The story probably isn't true. There's some debate about the validity of the science. But that doesn't matter. Chances are when you saw the word "epiphany," you thought of that Greek guy who made a great discovery in his bathtub and ran naked through the streets shouting "EUREKA!"
(For the record, his name was Archimedes. He was a mathematician who was given the job of finding out whether the king's crown was pure gold. His insight was that, just as his body displaced the bathwater to reveal its true weight, so would a crown dunked in water.)
Now Archimedes figured out plenty of other things––including an approximate value for pi. But we remember him best for that Eureka moment. Why?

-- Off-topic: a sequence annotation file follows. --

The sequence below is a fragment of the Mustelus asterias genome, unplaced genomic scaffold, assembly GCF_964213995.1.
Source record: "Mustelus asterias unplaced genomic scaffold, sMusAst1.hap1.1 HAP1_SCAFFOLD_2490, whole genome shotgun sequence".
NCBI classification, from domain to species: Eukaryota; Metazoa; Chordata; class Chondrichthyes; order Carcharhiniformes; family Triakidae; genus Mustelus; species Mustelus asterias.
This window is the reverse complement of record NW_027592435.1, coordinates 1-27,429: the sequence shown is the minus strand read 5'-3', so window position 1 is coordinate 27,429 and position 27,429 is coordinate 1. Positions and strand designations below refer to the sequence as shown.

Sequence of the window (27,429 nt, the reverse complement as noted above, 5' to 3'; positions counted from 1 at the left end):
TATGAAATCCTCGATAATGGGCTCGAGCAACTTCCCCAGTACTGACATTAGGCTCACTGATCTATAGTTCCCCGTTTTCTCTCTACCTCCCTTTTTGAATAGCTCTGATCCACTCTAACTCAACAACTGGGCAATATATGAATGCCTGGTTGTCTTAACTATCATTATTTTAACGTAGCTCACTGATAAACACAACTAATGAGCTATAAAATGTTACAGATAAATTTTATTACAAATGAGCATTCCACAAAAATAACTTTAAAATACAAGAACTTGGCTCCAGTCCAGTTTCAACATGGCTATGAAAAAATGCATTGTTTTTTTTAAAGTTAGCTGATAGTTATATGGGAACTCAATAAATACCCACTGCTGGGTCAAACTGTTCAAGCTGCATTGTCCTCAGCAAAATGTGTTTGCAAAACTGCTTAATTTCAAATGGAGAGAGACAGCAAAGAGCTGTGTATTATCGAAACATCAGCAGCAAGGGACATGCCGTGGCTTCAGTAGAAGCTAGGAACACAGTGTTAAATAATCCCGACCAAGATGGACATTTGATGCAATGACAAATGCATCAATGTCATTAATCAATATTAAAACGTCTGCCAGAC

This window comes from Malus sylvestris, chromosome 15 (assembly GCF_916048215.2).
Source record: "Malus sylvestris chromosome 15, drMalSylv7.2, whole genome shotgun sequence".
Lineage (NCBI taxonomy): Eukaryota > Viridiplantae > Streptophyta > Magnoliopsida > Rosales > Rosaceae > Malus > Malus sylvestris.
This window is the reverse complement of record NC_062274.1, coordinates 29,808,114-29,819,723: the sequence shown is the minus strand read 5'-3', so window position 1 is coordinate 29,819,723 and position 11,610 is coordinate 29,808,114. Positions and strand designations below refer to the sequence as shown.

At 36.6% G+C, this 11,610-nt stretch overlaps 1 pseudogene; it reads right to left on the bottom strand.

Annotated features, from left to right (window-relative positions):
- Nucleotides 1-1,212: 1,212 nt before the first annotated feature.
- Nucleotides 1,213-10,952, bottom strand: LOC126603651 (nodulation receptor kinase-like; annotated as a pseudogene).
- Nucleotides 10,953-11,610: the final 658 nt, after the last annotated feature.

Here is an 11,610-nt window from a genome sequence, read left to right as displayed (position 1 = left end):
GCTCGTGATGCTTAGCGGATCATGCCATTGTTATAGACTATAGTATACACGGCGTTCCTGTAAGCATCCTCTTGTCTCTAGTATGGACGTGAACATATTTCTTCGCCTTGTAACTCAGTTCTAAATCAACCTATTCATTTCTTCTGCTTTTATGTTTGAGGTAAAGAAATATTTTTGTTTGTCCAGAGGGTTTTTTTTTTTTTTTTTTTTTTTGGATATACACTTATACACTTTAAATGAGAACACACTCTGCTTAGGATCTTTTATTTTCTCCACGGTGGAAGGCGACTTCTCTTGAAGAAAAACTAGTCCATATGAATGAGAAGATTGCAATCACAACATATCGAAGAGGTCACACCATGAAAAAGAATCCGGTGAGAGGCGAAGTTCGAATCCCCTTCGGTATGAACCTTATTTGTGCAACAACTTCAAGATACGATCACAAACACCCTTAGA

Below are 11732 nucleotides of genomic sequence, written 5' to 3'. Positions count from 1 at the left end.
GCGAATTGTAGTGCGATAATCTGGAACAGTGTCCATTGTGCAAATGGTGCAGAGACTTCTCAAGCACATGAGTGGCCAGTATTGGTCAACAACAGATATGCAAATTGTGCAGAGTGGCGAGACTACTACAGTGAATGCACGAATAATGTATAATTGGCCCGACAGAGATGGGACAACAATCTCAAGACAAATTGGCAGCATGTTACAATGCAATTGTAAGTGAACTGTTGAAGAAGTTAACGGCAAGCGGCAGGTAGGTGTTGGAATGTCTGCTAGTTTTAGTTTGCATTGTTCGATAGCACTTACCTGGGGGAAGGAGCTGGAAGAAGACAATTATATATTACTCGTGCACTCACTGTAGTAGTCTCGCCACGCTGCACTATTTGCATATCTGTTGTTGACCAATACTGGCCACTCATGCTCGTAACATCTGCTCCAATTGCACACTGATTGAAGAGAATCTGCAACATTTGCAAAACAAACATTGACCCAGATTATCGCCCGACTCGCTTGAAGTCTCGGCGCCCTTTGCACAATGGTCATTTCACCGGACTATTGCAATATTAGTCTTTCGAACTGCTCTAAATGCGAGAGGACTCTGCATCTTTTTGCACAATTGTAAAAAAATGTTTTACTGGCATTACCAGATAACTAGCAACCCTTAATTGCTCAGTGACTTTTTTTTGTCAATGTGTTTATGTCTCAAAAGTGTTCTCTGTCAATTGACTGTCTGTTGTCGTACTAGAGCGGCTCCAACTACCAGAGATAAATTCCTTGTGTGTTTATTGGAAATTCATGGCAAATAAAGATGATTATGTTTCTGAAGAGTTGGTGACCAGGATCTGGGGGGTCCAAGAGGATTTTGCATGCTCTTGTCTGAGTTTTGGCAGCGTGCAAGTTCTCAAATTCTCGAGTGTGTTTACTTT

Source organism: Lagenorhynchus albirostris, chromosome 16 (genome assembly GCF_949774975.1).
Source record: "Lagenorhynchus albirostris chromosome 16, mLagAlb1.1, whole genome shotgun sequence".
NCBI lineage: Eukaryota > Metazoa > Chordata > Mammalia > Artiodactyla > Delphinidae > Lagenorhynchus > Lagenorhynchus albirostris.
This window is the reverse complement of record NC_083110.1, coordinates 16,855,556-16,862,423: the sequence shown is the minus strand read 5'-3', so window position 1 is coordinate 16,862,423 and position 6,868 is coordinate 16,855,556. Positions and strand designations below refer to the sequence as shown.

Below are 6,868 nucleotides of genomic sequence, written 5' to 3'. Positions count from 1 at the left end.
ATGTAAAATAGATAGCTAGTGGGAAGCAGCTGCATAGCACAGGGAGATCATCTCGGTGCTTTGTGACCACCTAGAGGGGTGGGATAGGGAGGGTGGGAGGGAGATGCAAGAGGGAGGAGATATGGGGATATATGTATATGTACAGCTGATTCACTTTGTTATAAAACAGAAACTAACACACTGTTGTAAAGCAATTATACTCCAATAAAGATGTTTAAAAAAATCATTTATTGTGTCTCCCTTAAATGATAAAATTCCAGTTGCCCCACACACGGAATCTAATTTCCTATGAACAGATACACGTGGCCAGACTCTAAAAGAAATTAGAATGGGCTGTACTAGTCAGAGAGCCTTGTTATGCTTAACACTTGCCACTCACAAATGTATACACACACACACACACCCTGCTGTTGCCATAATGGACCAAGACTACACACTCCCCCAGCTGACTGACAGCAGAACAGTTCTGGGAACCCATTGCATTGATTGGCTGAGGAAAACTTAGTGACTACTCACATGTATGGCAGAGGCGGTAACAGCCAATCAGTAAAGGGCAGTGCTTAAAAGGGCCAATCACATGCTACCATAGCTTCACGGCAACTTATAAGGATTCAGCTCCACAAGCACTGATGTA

Epiphany means a revelatory manifestation. An inspiration so vivid, so amazing that you feel like you're in the presence of the divine. An idea that transports you and makes you feel like running naked through the streets.
Of course, having the actual insight is crucial. As Deborah Lytton pointed out in her post, our characters need to have those revelations too. But if we want to give those moments maximum impact. If we want people to remember them, then we need to make them manifest. Make them transport us from our warm baths.
Then we can cry, Eureka! Because we really will have found it.